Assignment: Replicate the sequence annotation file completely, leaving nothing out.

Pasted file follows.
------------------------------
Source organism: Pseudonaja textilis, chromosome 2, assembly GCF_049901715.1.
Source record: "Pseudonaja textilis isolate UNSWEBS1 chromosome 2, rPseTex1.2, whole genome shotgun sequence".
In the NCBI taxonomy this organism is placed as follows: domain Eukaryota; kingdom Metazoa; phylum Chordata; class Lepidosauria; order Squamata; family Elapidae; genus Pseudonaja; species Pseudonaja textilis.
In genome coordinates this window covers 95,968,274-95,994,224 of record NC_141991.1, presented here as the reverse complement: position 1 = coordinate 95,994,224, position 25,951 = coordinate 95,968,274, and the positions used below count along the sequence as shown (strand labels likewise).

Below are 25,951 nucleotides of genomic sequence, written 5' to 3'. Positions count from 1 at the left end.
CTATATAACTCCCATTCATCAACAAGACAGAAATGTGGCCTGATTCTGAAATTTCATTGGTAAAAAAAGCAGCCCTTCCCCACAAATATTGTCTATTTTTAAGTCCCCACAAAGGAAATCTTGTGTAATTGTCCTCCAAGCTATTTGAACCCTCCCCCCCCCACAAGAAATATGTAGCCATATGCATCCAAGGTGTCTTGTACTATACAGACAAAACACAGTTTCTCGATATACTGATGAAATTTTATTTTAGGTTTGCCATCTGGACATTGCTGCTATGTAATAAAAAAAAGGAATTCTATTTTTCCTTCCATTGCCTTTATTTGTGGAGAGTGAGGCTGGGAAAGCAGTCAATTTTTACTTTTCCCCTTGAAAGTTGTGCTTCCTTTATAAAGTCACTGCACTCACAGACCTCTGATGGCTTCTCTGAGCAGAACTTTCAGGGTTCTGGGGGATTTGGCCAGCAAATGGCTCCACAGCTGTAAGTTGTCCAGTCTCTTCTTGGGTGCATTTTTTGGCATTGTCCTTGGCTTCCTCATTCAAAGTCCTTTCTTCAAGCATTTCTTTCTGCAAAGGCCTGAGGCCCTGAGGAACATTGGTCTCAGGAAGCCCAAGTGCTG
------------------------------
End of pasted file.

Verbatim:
Source organism: Pseudonaja textilis, chromosome 2, assembly GCF_049901715.1.
Source record: "Pseudonaja textilis isolate UNSWEBS1 chromosome 2, rPseTex1.2, whole genome shotgun sequence".
In the NCBI taxonomy this organism is placed as follows: domain Eukaryota; kingdom Metazoa; phylum Chordata; class Lepidosauria; order Squamata; family Elapidae; genus Pseudonaja; species Pseudonaja textilis.
In genome coordinates this window covers 95,968,274-95,994,224 of record NC_141991.1, presented here as the reverse complement: position 1 = coordinate 95,994,224, position 25,951 = coordinate 95,968,274, and the positions used below count along the sequence as shown (strand labels likewise).

Below are 25,951 nucleotides of genomic sequence, written 5' to 3'. Positions count from 1 at the left end.
CTATATAACTCCCATTCATCAACAAGACAGAAATGTGGCCTGATTCTGAAATTTCATTGGTAAAAAAAGCAGCCCTTCCCCACAAATATTGTCTATTTTTAAGTCCCCACAAAGGAAATCTTGTGTAATTGTCCTCCAAGCTATTTGAACCCTCCCCCCCCCACAAGAAATATGTAGCCATATGCATCCAAGGTGTCTTGTACTATACAGACAAAACACAGTTTCTCGATATACTGATGAAATTTTATTTTAGGTTTGCCATCTGGACATTGCTGCTATGTAATAAAAAAAAGGAATTCTATTTTTCCTTCCATTGCCTTTATTTGTGGAGAGTGAGGCTGGGAAAGCAGTCAATTTTTACTTTTCCCCTTGAAAGTTGTGCTTCCTTTATAAAGTCACTGCACTCACAGACCTCTGATGGCTTCTCTGAGCAGAACTTTCAGGGTTCTGGGGGATTTGGCCAGCAAATGGCTCCACAGCTGTAAGTTGTCCAGTCTCTTCTTGGGTGCATTTTTTGGCATTGTCCTTGGCTTCCTCATTCAAAGTCCTTTCTTCAAGCATTTCTTTCTGCAAAGGCCTGAGGCCCTGAGGAACATTGGTCTCAGGAAGCCCAAGTGCTG